Chas Capell and his wife of Coventry Road, Market Harborough, were all set to quietly mark the 19th birthday of their son George even though he was serving in France.
But the cautiously optimistic mood in the Capell household changed the moment the postman delivered a letter – to say that George, a gunner with the RFA, was officially listed as ‘missing’.
The sad story is related in the April 10, 1917, edition of the Market Harborough Advertiser, and also tells of another twist in the tale.
“Quite recently Gunner Capell wrote home to say he had discovered the grave in France of a man who he thought came from Market Harborough,” says the account.
The details were passed on to the parents of the dead soldier. However, the story continues: “Before Gunner Capell could be informed that his kindly message reached those for whom it was intended, the news came that Gunner Capell was himself ‘missing’.”
There is another sad story of a town soldier, Gunner F Dunkley of Caxton Street, who has died of his wounds only days after meeting up with his brother Ted on the battlefield for the first time in more than a year.
In a letter to his parents, Gunner Dunkley’s commanding officer says: “His brother is still with us and I trust most sincerely I shall be able to return him to you safe and sound in due course. I know we all hope this may be before so very long.”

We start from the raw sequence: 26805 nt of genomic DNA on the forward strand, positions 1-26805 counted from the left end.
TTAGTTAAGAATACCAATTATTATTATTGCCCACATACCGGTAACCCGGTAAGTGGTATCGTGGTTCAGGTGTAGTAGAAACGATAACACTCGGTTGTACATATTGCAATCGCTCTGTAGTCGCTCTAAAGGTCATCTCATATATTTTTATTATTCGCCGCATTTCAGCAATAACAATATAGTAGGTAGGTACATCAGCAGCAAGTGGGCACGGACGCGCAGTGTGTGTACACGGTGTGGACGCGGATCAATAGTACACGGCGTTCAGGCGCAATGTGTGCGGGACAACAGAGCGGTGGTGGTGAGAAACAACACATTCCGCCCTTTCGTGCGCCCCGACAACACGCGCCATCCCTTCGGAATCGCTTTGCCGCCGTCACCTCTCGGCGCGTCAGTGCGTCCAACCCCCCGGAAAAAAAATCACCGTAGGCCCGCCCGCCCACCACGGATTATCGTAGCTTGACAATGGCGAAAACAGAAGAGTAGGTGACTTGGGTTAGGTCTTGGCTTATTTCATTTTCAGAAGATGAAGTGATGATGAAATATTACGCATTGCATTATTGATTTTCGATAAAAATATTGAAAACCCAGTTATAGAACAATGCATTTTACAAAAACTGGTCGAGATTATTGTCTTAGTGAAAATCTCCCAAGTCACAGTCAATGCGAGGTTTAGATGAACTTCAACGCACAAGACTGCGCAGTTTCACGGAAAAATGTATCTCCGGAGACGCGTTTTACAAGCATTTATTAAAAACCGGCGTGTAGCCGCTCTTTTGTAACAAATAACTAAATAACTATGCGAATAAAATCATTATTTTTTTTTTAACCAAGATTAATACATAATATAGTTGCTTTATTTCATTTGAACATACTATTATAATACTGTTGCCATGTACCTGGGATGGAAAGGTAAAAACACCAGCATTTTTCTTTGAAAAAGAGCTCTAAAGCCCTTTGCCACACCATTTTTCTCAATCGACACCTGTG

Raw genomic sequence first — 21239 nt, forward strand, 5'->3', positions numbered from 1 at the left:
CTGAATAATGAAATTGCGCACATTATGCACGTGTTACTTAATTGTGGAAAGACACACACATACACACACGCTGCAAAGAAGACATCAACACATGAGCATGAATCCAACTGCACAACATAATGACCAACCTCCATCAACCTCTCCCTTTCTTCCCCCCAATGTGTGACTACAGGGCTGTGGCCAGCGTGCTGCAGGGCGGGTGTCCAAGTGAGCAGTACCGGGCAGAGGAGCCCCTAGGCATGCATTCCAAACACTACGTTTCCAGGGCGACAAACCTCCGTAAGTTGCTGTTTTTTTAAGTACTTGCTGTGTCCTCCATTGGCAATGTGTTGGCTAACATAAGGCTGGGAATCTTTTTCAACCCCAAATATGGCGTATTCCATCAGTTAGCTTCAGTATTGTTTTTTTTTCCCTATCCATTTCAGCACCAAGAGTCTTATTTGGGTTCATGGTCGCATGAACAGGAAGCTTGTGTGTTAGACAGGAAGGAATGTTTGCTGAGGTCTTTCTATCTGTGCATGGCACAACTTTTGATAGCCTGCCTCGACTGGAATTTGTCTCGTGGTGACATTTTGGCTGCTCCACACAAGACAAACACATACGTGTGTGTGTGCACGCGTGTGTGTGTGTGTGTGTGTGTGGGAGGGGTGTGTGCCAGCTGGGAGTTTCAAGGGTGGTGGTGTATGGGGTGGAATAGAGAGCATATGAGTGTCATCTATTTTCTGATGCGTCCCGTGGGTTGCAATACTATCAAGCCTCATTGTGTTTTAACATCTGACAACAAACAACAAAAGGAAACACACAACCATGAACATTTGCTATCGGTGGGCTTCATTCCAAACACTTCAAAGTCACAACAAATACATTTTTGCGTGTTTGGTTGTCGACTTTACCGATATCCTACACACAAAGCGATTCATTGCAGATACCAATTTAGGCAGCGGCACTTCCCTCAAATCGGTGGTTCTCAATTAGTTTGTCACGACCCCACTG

The Dunkleys will also be worried about two other sons who are serving, a son who is a prisoner-of-war, and a son-in-law fighting in France.
The Advertiser also reminds its readers that Gunner Dunkley, who worked for Messrs R and W H Symington before he enlisted, was a stalwart of the Harborough Town Football Club and ‘he also won a number of prizes for running both at the Great Bowden Sports and also at Kettering Sports’.
There is a reminder that not all families are given swift closure like the Capells or the Dunkleys. There is news that Private Harry Weston of Gumley has been officially declared as killed in action – eight long months after his family were told he was ‘missing’. He was just 20.
Sadly the local war news does not stop there. Brief details are given of two other Harborough soldiers who have been wounded in action – A Modd and E Surnton. And the Advertiser publishes a photograph of Corporal Edward Chas Archer, son of Mrs Bindley of Logan Street, Market Harborough, who was killed in action on March 31.
There is also some proud news of local men serving in khaki. Corporal George Featon – who is one of five brothers serving in the Army – has been promoted to sergeant and Lieut-Col G F Stanley MP of Sibbertoft Manor is now back to full health and will be returning to France.
- This column is published every Monday by John Dilley on the Newspapers and the Great War website and will continue until the 100th anniversary of the final armistice in November 2018.
- My fellow researcher and De Montfort University lecturer David Penman is conducting a similar real-time project with the Ashbourne Telegraph. Check out his Great War Reports.
- Check out this week’s Harborough Mail for current news from the Market Harborough area.